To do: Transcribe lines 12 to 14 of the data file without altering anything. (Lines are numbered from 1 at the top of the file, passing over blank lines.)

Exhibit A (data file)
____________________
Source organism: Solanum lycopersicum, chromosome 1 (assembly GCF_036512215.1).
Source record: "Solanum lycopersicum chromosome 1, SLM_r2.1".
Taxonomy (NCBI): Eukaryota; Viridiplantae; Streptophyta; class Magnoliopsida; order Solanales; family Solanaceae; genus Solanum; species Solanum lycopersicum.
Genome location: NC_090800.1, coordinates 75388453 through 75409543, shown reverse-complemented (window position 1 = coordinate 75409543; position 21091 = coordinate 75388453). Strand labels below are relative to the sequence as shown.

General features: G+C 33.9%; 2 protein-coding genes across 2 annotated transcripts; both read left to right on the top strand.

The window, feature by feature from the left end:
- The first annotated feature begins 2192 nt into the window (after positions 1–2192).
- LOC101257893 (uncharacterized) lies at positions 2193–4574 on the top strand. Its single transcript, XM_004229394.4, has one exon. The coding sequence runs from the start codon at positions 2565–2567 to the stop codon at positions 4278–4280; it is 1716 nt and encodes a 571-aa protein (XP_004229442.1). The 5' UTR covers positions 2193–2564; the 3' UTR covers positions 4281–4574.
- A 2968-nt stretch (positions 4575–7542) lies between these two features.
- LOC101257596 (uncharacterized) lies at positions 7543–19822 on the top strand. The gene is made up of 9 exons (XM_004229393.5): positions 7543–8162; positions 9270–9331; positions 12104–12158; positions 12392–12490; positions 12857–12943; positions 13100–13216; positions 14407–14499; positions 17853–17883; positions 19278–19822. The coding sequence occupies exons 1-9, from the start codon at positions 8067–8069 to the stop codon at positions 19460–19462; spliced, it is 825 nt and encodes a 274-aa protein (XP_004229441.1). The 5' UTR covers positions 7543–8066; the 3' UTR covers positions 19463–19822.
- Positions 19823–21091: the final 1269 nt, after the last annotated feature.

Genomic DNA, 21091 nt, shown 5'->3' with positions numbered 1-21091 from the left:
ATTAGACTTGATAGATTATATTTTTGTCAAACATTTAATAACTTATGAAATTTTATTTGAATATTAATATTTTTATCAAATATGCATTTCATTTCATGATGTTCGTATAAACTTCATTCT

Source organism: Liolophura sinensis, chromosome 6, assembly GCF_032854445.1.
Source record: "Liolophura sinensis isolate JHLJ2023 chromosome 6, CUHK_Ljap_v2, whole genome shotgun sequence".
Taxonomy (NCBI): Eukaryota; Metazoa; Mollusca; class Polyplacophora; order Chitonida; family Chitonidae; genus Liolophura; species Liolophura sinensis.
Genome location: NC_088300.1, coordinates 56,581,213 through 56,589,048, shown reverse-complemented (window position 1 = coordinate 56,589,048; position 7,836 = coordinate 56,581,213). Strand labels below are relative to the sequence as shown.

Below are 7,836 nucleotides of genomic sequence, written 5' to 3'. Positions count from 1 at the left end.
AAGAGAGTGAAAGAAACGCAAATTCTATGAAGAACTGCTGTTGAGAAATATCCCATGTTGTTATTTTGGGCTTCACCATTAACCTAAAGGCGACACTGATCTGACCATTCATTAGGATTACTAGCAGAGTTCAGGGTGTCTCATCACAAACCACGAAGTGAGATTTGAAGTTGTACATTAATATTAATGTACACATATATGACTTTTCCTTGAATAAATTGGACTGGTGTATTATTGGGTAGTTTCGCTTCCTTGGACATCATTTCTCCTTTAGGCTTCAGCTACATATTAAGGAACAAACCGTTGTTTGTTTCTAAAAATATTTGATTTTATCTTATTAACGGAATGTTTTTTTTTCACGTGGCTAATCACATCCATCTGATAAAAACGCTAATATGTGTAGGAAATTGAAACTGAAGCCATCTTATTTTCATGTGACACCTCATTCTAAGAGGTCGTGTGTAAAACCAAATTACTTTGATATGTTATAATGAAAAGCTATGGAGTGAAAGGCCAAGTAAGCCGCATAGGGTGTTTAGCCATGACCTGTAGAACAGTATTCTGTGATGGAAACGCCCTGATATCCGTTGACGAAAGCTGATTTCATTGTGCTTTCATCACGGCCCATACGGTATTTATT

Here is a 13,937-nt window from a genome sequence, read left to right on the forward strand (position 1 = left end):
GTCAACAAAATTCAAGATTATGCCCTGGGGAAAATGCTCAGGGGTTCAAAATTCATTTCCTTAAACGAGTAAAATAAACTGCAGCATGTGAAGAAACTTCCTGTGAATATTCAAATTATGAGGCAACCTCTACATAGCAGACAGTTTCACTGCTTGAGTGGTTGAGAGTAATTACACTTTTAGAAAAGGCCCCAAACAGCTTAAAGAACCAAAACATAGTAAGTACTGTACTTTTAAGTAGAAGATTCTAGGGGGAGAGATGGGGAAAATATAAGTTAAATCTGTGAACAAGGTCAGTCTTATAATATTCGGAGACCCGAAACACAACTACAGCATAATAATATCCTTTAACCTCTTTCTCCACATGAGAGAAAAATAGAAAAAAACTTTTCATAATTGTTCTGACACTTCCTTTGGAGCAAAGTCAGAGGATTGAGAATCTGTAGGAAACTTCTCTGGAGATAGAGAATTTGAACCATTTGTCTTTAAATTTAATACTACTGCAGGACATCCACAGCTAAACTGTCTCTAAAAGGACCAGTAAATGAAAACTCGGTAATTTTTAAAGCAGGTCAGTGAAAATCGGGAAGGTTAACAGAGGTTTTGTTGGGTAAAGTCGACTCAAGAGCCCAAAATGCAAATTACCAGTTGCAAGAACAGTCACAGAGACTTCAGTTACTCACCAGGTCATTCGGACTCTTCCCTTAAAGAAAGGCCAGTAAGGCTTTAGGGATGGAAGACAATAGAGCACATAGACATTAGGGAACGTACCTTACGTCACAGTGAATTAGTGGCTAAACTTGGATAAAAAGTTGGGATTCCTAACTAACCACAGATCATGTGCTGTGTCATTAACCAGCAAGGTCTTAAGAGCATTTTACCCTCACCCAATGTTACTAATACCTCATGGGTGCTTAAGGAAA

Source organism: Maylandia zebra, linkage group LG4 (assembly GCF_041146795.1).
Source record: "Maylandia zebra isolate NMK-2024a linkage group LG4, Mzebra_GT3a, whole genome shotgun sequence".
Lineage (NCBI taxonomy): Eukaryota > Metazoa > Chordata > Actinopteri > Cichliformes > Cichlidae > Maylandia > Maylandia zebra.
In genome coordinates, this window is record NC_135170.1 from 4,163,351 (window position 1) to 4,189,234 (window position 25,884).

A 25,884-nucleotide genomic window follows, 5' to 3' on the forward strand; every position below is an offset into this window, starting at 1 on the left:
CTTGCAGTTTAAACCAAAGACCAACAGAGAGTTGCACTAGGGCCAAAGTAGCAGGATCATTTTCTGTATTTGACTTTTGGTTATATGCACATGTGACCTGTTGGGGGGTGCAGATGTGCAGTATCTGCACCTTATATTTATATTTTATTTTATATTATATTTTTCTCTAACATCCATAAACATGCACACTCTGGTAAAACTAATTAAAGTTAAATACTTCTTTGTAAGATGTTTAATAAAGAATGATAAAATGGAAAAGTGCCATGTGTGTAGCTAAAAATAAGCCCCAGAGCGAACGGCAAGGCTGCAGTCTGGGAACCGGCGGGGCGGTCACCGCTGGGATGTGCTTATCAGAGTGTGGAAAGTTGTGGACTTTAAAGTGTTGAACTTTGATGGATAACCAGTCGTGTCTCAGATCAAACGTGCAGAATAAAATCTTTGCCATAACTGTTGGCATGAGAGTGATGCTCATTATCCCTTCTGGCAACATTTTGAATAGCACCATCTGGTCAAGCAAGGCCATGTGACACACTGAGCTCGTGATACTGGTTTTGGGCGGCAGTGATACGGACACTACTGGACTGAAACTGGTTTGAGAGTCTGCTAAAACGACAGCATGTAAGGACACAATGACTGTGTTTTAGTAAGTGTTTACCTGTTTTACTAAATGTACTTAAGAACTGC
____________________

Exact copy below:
Genomic DNA, 21091 nt, shown 5'->3' with positions numbered 1-21091 from the left:
ATTAGACTTGATAGATTATATTTTTGTCAAACATTTAATAACTTATGAAATTTTATTTGAATATTAATATTTTTATCAAATATGCATTTCATTTCATGATGTTCGTATAAACTTCATTCT

Source organism: Liolophura sinensis, chromosome 6, assembly GCF_032854445.1.